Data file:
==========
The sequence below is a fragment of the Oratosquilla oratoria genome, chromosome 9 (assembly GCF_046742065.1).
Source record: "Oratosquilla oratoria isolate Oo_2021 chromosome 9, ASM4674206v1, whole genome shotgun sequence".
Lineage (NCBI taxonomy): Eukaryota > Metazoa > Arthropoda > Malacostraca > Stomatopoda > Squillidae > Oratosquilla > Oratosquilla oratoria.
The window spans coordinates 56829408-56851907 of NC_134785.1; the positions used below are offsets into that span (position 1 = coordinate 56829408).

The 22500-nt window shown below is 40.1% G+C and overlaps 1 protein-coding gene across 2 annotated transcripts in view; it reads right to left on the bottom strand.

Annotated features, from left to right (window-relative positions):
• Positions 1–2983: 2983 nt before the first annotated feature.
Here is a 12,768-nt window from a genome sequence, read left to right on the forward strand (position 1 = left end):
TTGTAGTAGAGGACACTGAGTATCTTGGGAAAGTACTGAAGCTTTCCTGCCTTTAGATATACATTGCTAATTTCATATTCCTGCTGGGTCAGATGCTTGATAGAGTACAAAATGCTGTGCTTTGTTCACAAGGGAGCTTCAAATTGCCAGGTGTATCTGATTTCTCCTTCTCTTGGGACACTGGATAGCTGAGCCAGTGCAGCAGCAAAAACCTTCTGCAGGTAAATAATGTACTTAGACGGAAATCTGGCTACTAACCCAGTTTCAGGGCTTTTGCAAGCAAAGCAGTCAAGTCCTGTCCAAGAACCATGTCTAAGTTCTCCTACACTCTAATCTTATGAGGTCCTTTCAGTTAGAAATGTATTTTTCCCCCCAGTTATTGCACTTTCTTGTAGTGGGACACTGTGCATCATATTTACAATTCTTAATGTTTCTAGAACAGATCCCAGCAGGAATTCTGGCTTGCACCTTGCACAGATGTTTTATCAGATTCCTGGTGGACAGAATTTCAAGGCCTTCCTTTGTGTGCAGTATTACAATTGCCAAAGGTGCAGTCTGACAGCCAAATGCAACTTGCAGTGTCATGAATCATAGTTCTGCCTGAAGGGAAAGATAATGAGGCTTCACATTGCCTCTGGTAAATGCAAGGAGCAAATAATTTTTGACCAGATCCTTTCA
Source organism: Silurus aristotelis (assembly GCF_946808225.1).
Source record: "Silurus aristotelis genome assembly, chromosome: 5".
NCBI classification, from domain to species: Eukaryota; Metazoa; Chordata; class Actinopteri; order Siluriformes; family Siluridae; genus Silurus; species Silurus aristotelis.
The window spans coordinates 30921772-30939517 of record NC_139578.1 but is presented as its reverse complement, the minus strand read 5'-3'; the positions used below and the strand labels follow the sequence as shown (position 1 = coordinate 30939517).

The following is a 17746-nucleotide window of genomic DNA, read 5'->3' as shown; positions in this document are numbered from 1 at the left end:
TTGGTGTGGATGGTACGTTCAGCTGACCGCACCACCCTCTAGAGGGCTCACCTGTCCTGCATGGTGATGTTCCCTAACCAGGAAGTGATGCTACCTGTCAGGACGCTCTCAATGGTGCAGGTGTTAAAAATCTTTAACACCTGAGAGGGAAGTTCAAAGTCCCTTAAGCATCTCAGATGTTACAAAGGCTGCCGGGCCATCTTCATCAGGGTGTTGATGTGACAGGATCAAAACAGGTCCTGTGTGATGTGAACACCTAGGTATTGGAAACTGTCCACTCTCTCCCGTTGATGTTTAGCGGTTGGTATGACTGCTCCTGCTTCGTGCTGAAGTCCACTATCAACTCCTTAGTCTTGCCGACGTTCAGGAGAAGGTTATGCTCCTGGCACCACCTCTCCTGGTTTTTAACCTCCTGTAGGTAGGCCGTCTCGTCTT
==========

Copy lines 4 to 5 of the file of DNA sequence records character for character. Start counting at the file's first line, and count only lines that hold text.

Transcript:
The window spans coordinates 56829408-56851907 of NC_134785.1; the positions used below are offsets into that span (position 1 = coordinate 56829408).

The 22500-nt window shown below is 40.1% G+C and overlaps 1 protein-coding gene across 2 annotated transcripts in view; it reads right to left on the bottom strand.